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Blind Date will not be compared to other dating shows, says Ten’s Stephen Tate

Ten’s head of entertainment and factual programming, Stephen Tate, has disputed the idea newly revived show Blind Date will be compared to other dating shows on television, including Nine’s Married at First Sight and Ten’s Bachelor and Bachelorette franchises.

Tate, who is also behind this year’s season of Australian Survivor, said the show predates all others, noting Ten had focused on this “heritage feel” in the new season.

Ten is bringing back the ‘heritage feel’ of Blind Date in its newest season with host Julia Morris

“This was the original dating show. This show predates all of the other dating shows on television and it has a heritage feel and we steered into that creatively. When you see it, the set is really slick and art deco and it is very much a studio show. I don’t think that there’ll be comparisons. It’s very much light entertainment, it’s a return to classic light-entertainment programming,” he told Mumbrella.

Blind Date originally aired in the 1960s on what is now known as Network Ten after the format ran as The Dating Game on the US’ ABC. Over the years since, it has aired on both Seven and Ten as both ‘Blind Date’ and in a revived tweaked format known as ‘Perfect Match’, which ran in the 1980s and again in the 2000s.

As of Monday, the show will return to screens with host Julia Morris. Tate said it was a project very close to his heart.

“I worked before I started at Ten – and I’ve been at Ten forever, I’m coming up for 19 years – I was working in the UK for London Weekend Television and I did seven years working with Cilla Black,” he said.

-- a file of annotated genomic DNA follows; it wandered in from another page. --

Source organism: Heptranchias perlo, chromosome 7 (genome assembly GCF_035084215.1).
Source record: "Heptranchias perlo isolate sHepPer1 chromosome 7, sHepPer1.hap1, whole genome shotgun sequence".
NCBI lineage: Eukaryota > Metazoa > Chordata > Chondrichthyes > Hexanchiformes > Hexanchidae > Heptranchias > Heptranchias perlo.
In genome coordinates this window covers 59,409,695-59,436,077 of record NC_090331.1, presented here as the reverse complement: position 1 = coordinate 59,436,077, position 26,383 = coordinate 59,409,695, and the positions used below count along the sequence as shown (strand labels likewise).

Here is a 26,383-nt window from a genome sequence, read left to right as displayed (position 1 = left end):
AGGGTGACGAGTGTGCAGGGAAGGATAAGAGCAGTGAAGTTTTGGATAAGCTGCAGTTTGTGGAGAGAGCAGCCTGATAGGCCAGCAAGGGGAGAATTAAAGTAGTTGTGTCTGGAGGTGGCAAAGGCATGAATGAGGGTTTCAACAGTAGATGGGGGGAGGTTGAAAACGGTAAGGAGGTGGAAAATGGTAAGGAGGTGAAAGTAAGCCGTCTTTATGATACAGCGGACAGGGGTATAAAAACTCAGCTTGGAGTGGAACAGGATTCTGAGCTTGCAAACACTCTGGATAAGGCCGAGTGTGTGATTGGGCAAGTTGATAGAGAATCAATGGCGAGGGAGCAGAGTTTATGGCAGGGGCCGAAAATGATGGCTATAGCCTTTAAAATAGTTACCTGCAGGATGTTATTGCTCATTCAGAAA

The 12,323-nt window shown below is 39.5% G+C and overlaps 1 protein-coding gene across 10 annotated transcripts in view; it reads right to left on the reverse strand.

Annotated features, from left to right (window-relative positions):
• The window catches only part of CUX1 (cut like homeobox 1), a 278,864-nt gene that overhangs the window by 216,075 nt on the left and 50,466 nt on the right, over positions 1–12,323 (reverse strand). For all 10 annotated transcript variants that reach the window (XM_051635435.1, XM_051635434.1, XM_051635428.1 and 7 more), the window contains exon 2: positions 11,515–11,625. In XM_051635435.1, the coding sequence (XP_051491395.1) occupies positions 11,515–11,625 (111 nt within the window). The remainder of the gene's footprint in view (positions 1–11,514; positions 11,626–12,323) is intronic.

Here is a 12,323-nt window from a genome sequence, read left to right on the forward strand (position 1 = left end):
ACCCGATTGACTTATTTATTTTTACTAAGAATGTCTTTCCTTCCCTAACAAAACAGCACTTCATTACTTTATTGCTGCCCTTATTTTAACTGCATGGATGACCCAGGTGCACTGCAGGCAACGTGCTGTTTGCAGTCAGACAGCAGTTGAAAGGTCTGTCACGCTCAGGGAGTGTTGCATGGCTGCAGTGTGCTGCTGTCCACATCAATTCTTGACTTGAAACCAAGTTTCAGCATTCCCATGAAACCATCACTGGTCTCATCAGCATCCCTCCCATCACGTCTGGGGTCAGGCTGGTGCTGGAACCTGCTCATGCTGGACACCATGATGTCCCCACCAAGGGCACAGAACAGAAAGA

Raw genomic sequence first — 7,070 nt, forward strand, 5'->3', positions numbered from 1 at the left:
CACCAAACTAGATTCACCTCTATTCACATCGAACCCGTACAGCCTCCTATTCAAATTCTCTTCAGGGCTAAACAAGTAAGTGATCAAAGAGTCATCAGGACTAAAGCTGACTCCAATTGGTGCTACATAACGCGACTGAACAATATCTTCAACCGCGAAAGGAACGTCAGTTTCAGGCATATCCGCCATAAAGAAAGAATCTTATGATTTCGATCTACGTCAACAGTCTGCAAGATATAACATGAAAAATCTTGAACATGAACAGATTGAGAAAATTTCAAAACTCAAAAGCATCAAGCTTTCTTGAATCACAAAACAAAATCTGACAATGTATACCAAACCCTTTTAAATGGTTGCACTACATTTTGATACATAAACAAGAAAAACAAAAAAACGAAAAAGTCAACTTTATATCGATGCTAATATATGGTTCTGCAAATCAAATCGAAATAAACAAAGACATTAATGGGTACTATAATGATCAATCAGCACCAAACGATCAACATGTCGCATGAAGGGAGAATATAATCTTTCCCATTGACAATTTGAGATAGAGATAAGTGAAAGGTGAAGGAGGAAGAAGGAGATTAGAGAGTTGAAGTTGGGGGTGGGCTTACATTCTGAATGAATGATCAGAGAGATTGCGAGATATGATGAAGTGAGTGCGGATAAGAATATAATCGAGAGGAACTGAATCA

“It’s a really sweet show. We are not asking anybody to Marry at First Sight or date multiple men or women. All we are asking for is for people to bring their best banter, and go on a date with somebody that they choose.”

Aside from a new host in Morris – someone Tate describes as the “perfect” host – Tate said another difference was the diversity of age in casting. The newly revived show will feature any one looking for love from 18 to 80 years old.

Plus, Ten will relying on its credentials in the “shiny floor” studio setting – something it has been doing a lot this year. Following the ‘resting’ of Family Feud, Ten launched studio game show Game of Games and touted a localised version Sunday Night Takeaway and Dancing with the Stars.

Tate said it was the “right time” to return to shiny floor entertainment in the dating space. To him, it’s shows like this which can satisfy a “broad audience”.

“We are not wanting to deliver one type of programming. We think it has a place in the television landscape and this is the best possible version of it. The EP is a lady called Suzanne Mitchell who worked on Australian Idol and she really knows what she is doing,” he said.

“There’ll be a lot of people that remember this format and another format that was quite similar. There’ll be a lot of people that will tune in to say ‘I used to watch this every afternoon’ and they’ll be showing their kids, but it’s such an easy show to watch that if you are new to it, it’s still going to be very enjoyable.”

Tate describes the show as a ‘fun family’ offering, similar to the way Game of Games was described to Mumbrella. He said that’s made it a “safe place” for for product association and advertisers.

“The advertisers’ response has been very good. Obviously we have a lot of clients that have such a great experience through I’m A Celebrity and so obviously they know that Julia is a safe pair of hands as a host,” he added.

But safe as it might be for advertisers, it has been a costly investment for the CBS-owned network. Tate is ambitious about audience expectations.

“The production values are very high. It’s not a cheap show, we’ve invested quite a bit of money in this show and we will have an expectation for it. But I think it delivers. It is a very slick product,” he said.

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